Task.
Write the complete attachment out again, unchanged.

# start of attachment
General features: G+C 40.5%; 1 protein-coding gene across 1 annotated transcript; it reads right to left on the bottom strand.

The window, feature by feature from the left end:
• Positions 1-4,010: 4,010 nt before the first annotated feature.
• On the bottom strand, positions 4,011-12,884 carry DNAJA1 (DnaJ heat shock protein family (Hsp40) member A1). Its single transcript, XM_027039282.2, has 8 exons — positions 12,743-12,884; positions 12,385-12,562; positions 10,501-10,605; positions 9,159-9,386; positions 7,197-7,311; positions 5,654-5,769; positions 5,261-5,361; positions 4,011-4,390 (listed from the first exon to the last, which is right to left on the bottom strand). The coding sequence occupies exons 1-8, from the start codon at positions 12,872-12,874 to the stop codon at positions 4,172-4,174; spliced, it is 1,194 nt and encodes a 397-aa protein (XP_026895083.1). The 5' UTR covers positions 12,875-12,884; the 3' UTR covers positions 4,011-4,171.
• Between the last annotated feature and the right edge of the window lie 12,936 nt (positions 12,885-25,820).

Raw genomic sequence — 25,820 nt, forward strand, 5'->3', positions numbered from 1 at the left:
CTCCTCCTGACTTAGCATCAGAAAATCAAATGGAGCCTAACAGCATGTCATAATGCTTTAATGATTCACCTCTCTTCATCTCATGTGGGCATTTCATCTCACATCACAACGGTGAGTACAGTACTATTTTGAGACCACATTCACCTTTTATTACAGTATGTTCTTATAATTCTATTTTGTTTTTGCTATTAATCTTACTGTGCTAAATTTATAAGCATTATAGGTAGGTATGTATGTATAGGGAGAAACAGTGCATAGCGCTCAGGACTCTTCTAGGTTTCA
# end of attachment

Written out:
General features: G+C 40.5%; 1 protein-coding gene across 1 annotated transcript; it reads right to left on the bottom strand.

The window, feature by feature from the left end:
• Positions 1-4,010: 4,010 nt before the first annotated feature.
• On the bottom strand, positions 4,011-12,884 carry DNAJA1 (DnaJ heat shock protein family (Hsp40) member A1). Its single transcript, XM_027039282.2, has 8 exons — positions 12,743-12,884; positions 12,385-12,562; positions 10,501-10,605; positions 9,159-9,386; positions 7,197-7,311; positions 5,654-5,769; positions 5,261-5,361; positions 4,011-4,390 (listed from the first exon to the last, which is right to left on the bottom strand). The coding sequence occupies exons 1-8, from the start codon at positions 12,872-12,874 to the stop codon at positions 4,172-4,174; spliced, it is 1,194 nt and encodes a 397-aa protein (XP_026895083.1). The 5' UTR covers positions 12,875-12,884; the 3' UTR covers positions 4,011-4,171.
• Between the last annotated feature and the right edge of the window lie 12,936 nt (positions 12,885-25,820).

Raw genomic sequence — 25,820 nt, forward strand, 5'->3', positions numbered from 1 at the left:
CTCCTCCTGACTTAGCATCAGAAAATCAAATGGAGCCTAACAGCATGTCATAATGCTTTAATGATTCACCTCTCTTCATCTCATGTGGGCATTTCATCTCACATCACAACGGTGAGTACAGTACTATTTTGAGACCACATTCACCTTTTATTACAGTATGTTCTTATAATTCTATTTTGTTTTTGCTATTAATCTTACTGTGCTAAATTTATAAGCATTATAGGTAGGTATGTATGTATAGGGAGAAACAGTGCATAGCGCTCAGGACTCTTCTAGGTTTCA